Space Siege - Review @ Realplayer
Remember Space Siege? Realplayer has kicked up another mediocre score for GPG's action game:
It's also a schizophrenic game, packed full of contrasting narrative clichés that sit awkwardly alongside each other. Hackneyed humour intersperses abject horror. Overblown, pompous action cut-scenes stand out clumsily among the eerie hallways. Its tale of a space station in disarray, controlled by an AI with sinister ideas of its own, smacks more than a little of the System Shock series, and the design of the station itself is, in places, uncomfortably reminiscent of the Von Braun's haunting expanse. But Space Siege is utterly devoid of the dripping atmosphere and existential terror that drove EA's seminal franchise, thanks in large to the incessant, predictable hoards of unintelligent enemies and repetitive, unimaginative gameplay mechanics.
Generally, it's another Dungeon Siege affair, but Space Siege proves that style feels clunky and wrong in these more confined environments. Foes swarm en masse from up ahead as soon as you enter a new area, giving little time for strategic battle-planning. They're usually in packs of five or more, but it's a real burden to do anything other than stand still and pick off targets one at a time, thanks to the unhelpful camera and simplistic controls. The more beasts that attack, the more combat becomes a matter of sheer luck and blind firing, removing any element of skill in favour of frantic button-bashing. Fighting consists of three facets: shooting, dodging, and utilising cybernetic powers. A combination of all three is usually essential, but it's all artificial depth tacked on to a lifeless and wholly uncreative system.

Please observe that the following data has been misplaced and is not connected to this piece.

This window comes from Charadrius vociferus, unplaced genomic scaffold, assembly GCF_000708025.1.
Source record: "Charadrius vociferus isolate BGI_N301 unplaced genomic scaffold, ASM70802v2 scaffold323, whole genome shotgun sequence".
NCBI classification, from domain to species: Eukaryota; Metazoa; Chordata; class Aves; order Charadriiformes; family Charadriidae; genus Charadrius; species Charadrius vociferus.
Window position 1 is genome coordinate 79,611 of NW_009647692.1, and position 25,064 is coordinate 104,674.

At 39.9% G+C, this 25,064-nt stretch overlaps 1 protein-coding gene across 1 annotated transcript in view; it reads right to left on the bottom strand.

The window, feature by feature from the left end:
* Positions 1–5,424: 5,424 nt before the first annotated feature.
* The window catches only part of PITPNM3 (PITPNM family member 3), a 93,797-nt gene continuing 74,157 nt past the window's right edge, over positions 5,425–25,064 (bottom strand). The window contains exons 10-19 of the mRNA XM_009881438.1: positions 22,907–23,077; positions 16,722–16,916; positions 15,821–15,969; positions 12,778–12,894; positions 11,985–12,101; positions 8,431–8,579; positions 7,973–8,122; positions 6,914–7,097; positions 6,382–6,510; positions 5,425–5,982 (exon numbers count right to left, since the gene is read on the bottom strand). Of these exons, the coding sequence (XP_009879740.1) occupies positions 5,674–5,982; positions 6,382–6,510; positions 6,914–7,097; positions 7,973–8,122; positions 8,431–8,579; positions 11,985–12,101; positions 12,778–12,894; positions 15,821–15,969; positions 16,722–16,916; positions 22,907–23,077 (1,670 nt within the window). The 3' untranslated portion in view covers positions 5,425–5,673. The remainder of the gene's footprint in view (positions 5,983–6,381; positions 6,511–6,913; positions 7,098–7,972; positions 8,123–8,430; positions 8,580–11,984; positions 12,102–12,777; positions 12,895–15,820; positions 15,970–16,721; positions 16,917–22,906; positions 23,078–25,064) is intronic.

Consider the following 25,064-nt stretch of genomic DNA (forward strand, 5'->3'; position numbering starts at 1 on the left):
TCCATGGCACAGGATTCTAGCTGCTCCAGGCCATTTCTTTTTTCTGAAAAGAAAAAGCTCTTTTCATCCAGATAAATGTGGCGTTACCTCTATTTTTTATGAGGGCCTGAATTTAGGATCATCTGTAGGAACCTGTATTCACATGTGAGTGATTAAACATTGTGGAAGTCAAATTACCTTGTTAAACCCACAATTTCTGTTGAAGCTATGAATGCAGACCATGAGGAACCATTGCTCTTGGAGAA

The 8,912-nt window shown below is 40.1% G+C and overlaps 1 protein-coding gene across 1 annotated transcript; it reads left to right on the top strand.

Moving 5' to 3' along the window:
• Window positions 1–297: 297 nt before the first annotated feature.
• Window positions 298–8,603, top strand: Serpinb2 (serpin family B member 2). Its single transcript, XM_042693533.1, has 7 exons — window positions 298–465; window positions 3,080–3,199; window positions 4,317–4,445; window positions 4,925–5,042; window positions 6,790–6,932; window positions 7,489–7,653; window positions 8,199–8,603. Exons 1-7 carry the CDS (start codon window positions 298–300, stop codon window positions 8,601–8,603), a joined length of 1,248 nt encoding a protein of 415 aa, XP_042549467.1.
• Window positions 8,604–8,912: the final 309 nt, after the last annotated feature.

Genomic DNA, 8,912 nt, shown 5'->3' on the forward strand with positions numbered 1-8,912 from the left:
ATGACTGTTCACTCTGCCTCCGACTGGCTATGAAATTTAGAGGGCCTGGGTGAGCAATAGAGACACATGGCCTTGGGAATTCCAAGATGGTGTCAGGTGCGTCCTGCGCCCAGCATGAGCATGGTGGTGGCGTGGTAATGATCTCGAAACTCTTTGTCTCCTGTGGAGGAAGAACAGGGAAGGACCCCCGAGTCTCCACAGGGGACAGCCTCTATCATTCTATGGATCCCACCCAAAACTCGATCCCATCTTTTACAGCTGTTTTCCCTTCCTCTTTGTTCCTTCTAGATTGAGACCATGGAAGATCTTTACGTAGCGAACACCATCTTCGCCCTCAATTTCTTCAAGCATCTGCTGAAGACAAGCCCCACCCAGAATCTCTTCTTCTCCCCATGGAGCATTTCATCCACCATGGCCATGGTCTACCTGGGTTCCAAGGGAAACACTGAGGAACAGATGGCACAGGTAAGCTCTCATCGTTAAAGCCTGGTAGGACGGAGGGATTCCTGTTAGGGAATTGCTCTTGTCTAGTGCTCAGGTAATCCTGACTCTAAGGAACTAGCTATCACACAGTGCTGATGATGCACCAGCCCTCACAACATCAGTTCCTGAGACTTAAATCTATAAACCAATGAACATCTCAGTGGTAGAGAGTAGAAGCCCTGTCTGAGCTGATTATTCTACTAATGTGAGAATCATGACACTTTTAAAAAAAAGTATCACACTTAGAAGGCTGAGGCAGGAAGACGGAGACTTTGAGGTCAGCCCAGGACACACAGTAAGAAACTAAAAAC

Source: Blues News
Information aboutSpace Siege
SP/MP: Single + MP
Genre: Hack & Slash